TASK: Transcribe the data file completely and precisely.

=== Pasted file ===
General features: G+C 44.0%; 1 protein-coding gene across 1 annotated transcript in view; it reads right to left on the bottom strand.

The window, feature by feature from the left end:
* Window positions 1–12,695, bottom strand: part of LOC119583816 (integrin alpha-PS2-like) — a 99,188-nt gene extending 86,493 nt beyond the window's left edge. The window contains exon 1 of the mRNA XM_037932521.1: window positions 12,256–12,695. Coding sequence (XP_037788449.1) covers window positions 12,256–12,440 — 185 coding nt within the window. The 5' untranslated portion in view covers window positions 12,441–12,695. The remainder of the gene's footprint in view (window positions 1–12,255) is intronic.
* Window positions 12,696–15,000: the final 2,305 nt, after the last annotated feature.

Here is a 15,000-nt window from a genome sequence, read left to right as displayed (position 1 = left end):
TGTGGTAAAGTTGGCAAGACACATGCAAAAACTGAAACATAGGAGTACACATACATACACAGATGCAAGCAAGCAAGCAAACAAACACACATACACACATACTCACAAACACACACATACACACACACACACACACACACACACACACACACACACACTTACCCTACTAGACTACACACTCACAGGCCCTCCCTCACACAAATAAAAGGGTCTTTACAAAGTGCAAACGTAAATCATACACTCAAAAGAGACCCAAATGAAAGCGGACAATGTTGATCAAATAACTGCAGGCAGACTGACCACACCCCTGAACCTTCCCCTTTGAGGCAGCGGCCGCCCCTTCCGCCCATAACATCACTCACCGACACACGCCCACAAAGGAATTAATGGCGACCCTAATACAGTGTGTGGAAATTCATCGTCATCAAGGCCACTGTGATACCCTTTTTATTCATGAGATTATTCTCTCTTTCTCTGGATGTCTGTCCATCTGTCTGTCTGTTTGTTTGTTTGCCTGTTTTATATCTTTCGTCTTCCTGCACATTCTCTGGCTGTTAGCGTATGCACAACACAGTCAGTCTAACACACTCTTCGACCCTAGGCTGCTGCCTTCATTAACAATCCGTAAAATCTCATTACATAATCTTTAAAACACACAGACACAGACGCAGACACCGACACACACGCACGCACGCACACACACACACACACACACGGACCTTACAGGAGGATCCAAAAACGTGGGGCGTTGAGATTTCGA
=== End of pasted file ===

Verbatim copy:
General features: G+C 44.0%; 1 protein-coding gene across 1 annotated transcript in view; it reads right to left on the bottom strand.

The window, feature by feature from the left end:
* Window positions 1–12,695, bottom strand: part of LOC119583816 (integrin alpha-PS2-like) — a 99,188-nt gene extending 86,493 nt beyond the window's left edge. The window contains exon 1 of the mRNA XM_037932521.1: window positions 12,256–12,695. Coding sequence (XP_037788449.1) covers window positions 12,256–12,440 — 185 coding nt within the window. The 5' untranslated portion in view covers window positions 12,441–12,695. The remainder of the gene's footprint in view (window positions 1–12,255) is intronic.
* Window positions 12,696–15,000: the final 2,305 nt, after the last annotated feature.

Here is a 15,000-nt window from a genome sequence, read left to right as displayed (position 1 = left end):
TGTGGTAAAGTTGGCAAGACACATGCAAAAACTGAAACATAGGAGTACACATACATACACAGATGCAAGCAAGCAAGCAAACAAACACACATACACACATACTCACAAACACACACATACACACACACACACACACACACACACACACACACACACACTTACCCTACTAGACTACACACTCACAGGCCCTCCCTCACACAAATAAAAGGGTCTTTACAAAGTGCAAACGTAAATCATACACTCAAAAGAGACCCAAATGAAAGCGGACAATGTTGATCAAATAACTGCAGGCAGACTGACCACACCCCTGAACCTTCCCCTTTGAGGCAGCGGCCGCCCCTTCCGCCCATAACATCACTCACCGACACACGCCCACAAAGGAATTAATGGCGACCCTAATACAGTGTGTGGAAATTCATCGTCATCAAGGCCACTGTGATACCCTTTTTATTCATGAGATTATTCTCTCTTTCTCTGGATGTCTGTCCATCTGTCTGTCTGTTTGTTTGTTTGCCTGTTTTATATCTTTCGTCTTCCTGCACATTCTCTGGCTGTTAGCGTATGCACAACACAGTCAGTCTAACACACTCTTCGACCCTAGGCTGCTGCCTTCATTAACAATCCGTAAAATCTCATTACATAATCTTTAAAACACACAGACACAGACGCAGACACCGACACACACGCACGCACGCACACACACACACACACACACGGACCTTACAGGAGGATCCAAAAACGTGGGGCGTTGAGATTTCGA